More Money Needed for Maine to Reach Green Vehicle Goals

A new report opens the door to controversial funding methods — such as a gas tax hike or a vehicle-miles-traveled tax.

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BANGOR, Maine (AP) — Maine is going to need more money to accelerate electric vehicle use and help the state meet its ambitious climate goals.

Maine has made progress since 2019 by increasing battery and plug-in hybrid vehicles by 90% to 5,577 vehicles and public charging stations by 65% to 265 locations, according to a clean transportation roadmap created by an executive order by Gov. Janet Mills.

The state needs 219,000 light-duty EVs on the road by 2030 to meet a goal of curbing greenhouse gas emissions by 45%.

But the Mills administration said the state has limited funding to reach its goals, the Bangor Daily News reported.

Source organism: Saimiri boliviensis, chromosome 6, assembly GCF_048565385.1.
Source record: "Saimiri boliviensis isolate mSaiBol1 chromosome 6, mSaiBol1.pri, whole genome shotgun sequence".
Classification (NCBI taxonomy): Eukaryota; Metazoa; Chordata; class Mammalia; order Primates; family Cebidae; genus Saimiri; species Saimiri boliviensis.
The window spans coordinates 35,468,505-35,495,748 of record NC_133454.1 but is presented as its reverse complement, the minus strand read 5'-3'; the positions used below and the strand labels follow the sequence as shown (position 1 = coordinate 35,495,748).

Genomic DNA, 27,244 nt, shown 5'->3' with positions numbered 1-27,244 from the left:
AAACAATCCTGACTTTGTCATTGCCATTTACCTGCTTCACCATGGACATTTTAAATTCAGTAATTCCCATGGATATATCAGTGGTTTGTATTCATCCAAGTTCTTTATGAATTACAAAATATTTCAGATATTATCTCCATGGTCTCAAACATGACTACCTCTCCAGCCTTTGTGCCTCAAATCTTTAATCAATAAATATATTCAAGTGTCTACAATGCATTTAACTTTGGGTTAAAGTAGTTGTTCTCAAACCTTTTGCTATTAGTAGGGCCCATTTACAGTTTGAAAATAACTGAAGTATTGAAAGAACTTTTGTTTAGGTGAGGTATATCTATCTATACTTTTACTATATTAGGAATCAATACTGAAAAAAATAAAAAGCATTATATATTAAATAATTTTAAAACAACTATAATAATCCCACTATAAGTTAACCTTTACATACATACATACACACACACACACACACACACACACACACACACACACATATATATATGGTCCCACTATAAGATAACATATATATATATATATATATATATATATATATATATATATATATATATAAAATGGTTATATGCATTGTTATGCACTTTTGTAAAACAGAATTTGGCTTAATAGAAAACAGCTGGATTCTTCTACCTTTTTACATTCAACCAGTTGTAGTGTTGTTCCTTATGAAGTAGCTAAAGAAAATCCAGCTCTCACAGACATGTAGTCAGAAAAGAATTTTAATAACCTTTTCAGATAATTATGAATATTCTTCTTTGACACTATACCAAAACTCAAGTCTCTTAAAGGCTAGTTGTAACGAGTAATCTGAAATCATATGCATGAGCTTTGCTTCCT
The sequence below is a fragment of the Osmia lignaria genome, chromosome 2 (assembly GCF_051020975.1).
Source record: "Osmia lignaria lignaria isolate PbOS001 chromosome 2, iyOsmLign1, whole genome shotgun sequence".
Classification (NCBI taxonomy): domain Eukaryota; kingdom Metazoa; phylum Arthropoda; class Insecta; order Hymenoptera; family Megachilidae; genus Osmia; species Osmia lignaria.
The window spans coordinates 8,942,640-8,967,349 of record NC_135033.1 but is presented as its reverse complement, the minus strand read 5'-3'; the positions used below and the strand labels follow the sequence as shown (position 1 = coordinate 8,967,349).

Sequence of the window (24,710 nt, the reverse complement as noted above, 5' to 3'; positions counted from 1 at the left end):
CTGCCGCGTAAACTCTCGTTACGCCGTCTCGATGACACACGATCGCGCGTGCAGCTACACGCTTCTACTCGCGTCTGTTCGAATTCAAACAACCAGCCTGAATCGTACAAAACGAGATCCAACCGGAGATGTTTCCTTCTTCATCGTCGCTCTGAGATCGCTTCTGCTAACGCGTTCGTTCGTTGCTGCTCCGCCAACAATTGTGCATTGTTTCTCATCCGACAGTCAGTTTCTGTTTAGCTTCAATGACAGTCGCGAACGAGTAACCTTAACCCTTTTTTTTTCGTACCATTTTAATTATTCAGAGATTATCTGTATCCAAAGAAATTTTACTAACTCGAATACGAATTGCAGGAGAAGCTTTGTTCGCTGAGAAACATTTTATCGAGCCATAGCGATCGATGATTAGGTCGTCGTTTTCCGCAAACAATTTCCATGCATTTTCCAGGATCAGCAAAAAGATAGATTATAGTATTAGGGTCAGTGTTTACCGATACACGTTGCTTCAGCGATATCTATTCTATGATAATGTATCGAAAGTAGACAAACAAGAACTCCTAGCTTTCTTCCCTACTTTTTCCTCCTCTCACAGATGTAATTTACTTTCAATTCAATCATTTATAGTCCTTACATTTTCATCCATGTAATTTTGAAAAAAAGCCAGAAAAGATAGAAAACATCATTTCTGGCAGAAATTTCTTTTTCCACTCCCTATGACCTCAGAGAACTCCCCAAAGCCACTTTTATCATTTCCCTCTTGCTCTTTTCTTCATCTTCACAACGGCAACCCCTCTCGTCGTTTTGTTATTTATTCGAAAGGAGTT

That includes $19 million to expand charging through 2025 through the $1 trillion federal infrastructure law. If the state alone funded new charging stations, it would need $7.7 million next year and $17.6 million in 2025.

“The clean transportation roadmap is a good start, but it will need political, technology and financial capital to move it forward in the right direction,” said Jeff Marks, Maine director of the Acadia Center, which was spearheading that project, Transportation Climate Initiative, a multi-state pact to reduce carbon.

The report opens the door to new controversial funding methods — by increasing the gas tax or adding a vehicle-miles-traveled tax. But the roadmap makes no endorsement.

Dan Burgess, director of the governor’s energy office, said it’s important to look at benefits and not just costs.

Maine spends more than $4 billion annually to import fossil fuels, and the clean transportation roadmap “offers options for how Maine can keep more of that money at home and create long-term climate and economic benefits to the state,” he said.

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